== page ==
Pandemic inspires Scarlett
The threat of catching COVID had a huge impact on Scarlett Cox during her Year 12 studies but in a strange twist, the virus also helped provide the incentive for her university studies.
Towards the end of Year 11, the St Mary’s College student was diagnosed with a chronic disease and being immune-compromised brought with it a raft of issues during her final year of study.
“Managing my symptoms and undergoing treatment while completing Year 12 was a major challenge for me,” she said.
“I was on a few different medications that made me quite sick. I had a stomach ulcer related to one of the medications so was in hospital for that and then got really sick on another medication. It was trial and error throughout Year 12, which wasn’t the best time to have that happen.”
In a bid to avoid catching COVID – which thankfully she hasn’t – Scarlett wore a mask all the time at school and avoided large crowds.
“I didn’t stay home for extended periods because I really wanted to be in class, especially as I was doing STEM subjects and there was a lot of hands-on work,” she explained.
“The school was very flexible. If I needed to be absent for an appointment they would make sure resources were available to me in another way. They understood when I wasn’t feeling too good and gave me space to sit down and be away from everything for a moment.”
Scarlett studied Mathematical Methods, Specialist Mathematics, Biology, Chemistry and Integrated Learning (Religion) in Year 12, completing her Research Project in Year 11. When SACE results were released in December she received an ATAR of 99.7 and four merits and was named Dux.
“I was over the moon when I found out I was Dux,” she said. “It was just sort of something to show for everything I had gone through in the year. I was really proud.”
Despite the issues COVID presented her there was also an upside as living through the pandemic gave Scarlett clarity for her future university studies.
This month she will move to Canberra to study a Bachelor of Philosophy-Science at the Australian National University. It is a research-focused degree and she plans to specialise in infectious diseases and biostatistics.
“COVID had a very large effect on me so I became really interested in preventative medicine, vaccination and epidemiology so that is the path I decided to go down,” she said.
He may dream of having his head in the clouds one day, but for the time being Lucas Rutter’s feet are firmly planted on the ground as he takes a year off study to work and save money.
The Dux of St Francis de Sales College in Mount Barker said his long-term goal was to become an airline pilot and with his preferred course costing about $130,000, he has opted to remain working at Coles Bridgewater in 2023 so he can help fund his studies.
“This career path is challenging and requires substantial time, dedication and money for building flying hours to be employable. Given the long road ahead for this pursuit I am taking a year off from studies to work, supporting me with experience and money for my endeavour in 2024 of undergoing flight training.”
Lucas said he was drawn to becoming a pilot for several reasons.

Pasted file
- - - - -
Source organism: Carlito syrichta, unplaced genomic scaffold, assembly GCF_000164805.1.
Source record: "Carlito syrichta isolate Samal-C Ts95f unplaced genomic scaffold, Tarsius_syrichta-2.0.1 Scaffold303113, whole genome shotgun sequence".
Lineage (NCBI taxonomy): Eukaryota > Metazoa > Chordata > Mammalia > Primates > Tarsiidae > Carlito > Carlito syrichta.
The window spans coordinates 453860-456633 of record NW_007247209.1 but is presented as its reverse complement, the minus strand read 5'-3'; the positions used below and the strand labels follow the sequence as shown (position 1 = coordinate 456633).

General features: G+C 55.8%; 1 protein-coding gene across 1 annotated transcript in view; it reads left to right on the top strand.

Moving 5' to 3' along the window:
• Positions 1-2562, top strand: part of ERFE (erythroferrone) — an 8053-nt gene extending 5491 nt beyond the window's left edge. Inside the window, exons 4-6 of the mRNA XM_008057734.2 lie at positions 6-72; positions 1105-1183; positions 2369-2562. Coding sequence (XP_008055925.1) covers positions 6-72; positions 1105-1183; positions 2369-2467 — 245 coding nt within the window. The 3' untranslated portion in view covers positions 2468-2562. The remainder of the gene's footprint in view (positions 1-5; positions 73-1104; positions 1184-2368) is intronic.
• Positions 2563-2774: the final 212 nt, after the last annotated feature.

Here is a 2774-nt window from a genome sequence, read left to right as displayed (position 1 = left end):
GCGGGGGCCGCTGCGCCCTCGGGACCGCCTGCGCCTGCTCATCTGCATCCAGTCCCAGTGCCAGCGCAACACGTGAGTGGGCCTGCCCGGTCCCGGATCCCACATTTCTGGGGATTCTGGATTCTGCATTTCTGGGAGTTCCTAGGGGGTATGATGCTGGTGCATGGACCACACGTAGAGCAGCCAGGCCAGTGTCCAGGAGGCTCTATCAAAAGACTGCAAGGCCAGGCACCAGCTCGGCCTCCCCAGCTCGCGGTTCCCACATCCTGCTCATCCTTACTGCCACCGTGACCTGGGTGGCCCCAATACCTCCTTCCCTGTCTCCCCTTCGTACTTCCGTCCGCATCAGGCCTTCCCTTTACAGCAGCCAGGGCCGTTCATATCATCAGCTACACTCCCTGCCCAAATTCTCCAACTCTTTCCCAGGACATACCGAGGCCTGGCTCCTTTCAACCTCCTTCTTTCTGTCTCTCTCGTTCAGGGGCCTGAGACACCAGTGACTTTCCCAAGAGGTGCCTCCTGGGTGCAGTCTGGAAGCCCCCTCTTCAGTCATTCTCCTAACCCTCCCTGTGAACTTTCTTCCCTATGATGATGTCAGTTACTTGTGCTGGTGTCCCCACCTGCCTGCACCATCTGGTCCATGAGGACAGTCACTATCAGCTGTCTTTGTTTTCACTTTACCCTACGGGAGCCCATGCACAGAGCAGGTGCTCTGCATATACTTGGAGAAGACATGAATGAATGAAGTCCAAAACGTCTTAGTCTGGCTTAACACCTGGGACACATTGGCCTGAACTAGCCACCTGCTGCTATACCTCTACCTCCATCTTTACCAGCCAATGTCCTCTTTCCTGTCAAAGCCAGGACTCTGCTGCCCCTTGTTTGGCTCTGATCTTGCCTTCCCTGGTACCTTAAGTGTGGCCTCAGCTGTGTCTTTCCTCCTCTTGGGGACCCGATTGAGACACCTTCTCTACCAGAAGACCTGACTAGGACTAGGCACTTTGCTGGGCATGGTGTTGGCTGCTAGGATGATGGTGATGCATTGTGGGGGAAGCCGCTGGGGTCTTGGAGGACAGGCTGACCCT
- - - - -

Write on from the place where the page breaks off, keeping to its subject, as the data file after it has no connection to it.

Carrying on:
“I think it’s a big responsibility to be in charge of such a big piece of machinery,” he said.
“It’s a job that directly impacts a lot of people…and it’s also a really great way of being able to apply maths and science skills in a more practical way.
“I’ve done a couple of introductory flights which I’ve really enjoyed and even as a passenger on a plane, I’m really fascinated by flying.
“I think it’s a really cool career and besides the planes, you can explore the world at the same time.”
During his year off, Lucas will also continue to pursue his other love of music.
A talented saxophonist, he plays with the Mount Barker Concert Band at various shows and community events.
An exhausting lacrosse training schedule didn’t stop Holly Dini from achieving an ATAR of 99.85 and four merits in the process.
The 2022 Dux of St Michael’s College admitted it was “very hard” juggling sporting and study commitments, but said she was now looking forward to devoting this year to “training and travel” while preparing to hopefully study medicine in 2024.
An avid lacrosse player for the past seven years, the dynamic 18 year old was part of the U23 national team which toured the USA in mid-2022. She said missing two weeks of school meant she had to be “super-organised” with her studies and she was grateful her teachers allowed her some flexibility meeting deadlines.
“I think the hardest thing was the Research Project, which I handed up about five minutes before I had to be at the airport,” she laughed.
Her other Year 12 subjects were Specialist Mathematics, Mathematical Methods, Physics and Chemistry.
In the lead up to her participation in the touring lacrosse team Holly’s training schedule was intense. On Monday and Wednesday she would attend trainings with Woodville Lacrosse Club, national training was on Tuesday, State trainings were held on Sunday and she played games on Friday nights and Saturdays.
“I really only had Thursday off, but I also had to fit in three gym sessions and get all the running done for the week at some point,” she said.
“It was a hard decision to go to the USA as there was a lot of training involved and I was very close to saying no, but I am so glad I did go as it was a great experience.”Jump to next article